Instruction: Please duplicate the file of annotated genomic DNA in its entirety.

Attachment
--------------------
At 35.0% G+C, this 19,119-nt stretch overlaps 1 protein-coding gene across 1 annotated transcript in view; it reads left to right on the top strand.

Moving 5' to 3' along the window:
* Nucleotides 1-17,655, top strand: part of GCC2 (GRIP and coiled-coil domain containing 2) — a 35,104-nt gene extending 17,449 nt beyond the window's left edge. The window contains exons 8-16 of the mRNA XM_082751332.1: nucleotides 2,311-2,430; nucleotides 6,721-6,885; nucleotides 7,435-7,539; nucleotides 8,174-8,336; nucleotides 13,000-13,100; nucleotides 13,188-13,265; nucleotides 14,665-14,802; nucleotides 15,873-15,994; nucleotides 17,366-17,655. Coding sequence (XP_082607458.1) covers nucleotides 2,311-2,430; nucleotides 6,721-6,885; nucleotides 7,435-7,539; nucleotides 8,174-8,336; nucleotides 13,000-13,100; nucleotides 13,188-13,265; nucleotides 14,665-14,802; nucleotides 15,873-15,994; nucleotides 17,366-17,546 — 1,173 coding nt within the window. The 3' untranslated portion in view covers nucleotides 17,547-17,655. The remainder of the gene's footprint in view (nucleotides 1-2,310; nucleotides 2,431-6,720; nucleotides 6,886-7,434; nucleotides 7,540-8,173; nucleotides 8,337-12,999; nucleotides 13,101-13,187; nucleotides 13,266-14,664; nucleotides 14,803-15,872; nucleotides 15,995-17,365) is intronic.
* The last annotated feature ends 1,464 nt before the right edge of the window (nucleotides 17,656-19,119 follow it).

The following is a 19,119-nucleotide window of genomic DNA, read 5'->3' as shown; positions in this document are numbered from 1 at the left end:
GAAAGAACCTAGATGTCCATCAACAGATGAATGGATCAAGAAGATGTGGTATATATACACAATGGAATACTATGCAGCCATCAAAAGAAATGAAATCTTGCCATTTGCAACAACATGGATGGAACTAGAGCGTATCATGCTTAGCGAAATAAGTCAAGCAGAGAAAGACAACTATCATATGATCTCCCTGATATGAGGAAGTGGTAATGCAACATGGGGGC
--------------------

At 35.0% G+C, this 19,119-nt stretch overlaps 1 protein-coding gene across 1 annotated transcript in view; it reads left to right on the top strand.

Moving 5' to 3' along the window:
* Nucleotides 1-17,655, top strand: part of GCC2 (GRIP and coiled-coil domain containing 2) — a 35,104-nt gene extending 17,449 nt beyond the window's left edge. The window contains exons 8-16 of the mRNA XM_082751332.1: nucleotides 2,311-2,430; nucleotides 6,721-6,885; nucleotides 7,435-7,539; nucleotides 8,174-8,336; nucleotides 13,000-13,100; nucleotides 13,188-13,265; nucleotides 14,665-14,802; nucleotides 15,873-15,994; nucleotides 17,366-17,655. Coding sequence (XP_082607458.1) covers nucleotides 2,311-2,430; nucleotides 6,721-6,885; nucleotides 7,435-7,539; nucleotides 8,174-8,336; nucleotides 13,000-13,100; nucleotides 13,188-13,265; nucleotides 14,665-14,802; nucleotides 15,873-15,994; nucleotides 17,366-17,546 — 1,173 coding nt within the window. The 3' untranslated portion in view covers nucleotides 17,547-17,655. The remainder of the gene's footprint in view (nucleotides 1-2,310; nucleotides 2,431-6,720; nucleotides 6,886-7,434; nucleotides 7,540-8,173; nucleotides 8,337-12,999; nucleotides 13,101-13,187; nucleotides 13,266-14,664; nucleotides 14,803-15,872; nucleotides 15,995-17,365) is intronic.
* The last annotated feature ends 1,464 nt before the right edge of the window (nucleotides 17,656-19,119 follow it).

The following is a 19,119-nucleotide window of genomic DNA, read 5'->3' as shown; positions in this document are numbered from 1 at the left end:
GAAAGAACCTAGATGTCCATCAACAGATGAATGGATCAAGAAGATGTGGTATATATACACAATGGAATACTATGCAGCCATCAAAAGAAATGAAATCTTGCCATTTGCAACAACATGGATGGAACTAGAGCGTATCATGCTTAGCGAAATAAGTCAAGCAGAGAAAGACAACTATCATATGATCTCCCTGATATGAGGAAGTGGTAATGCAACATGGGGGC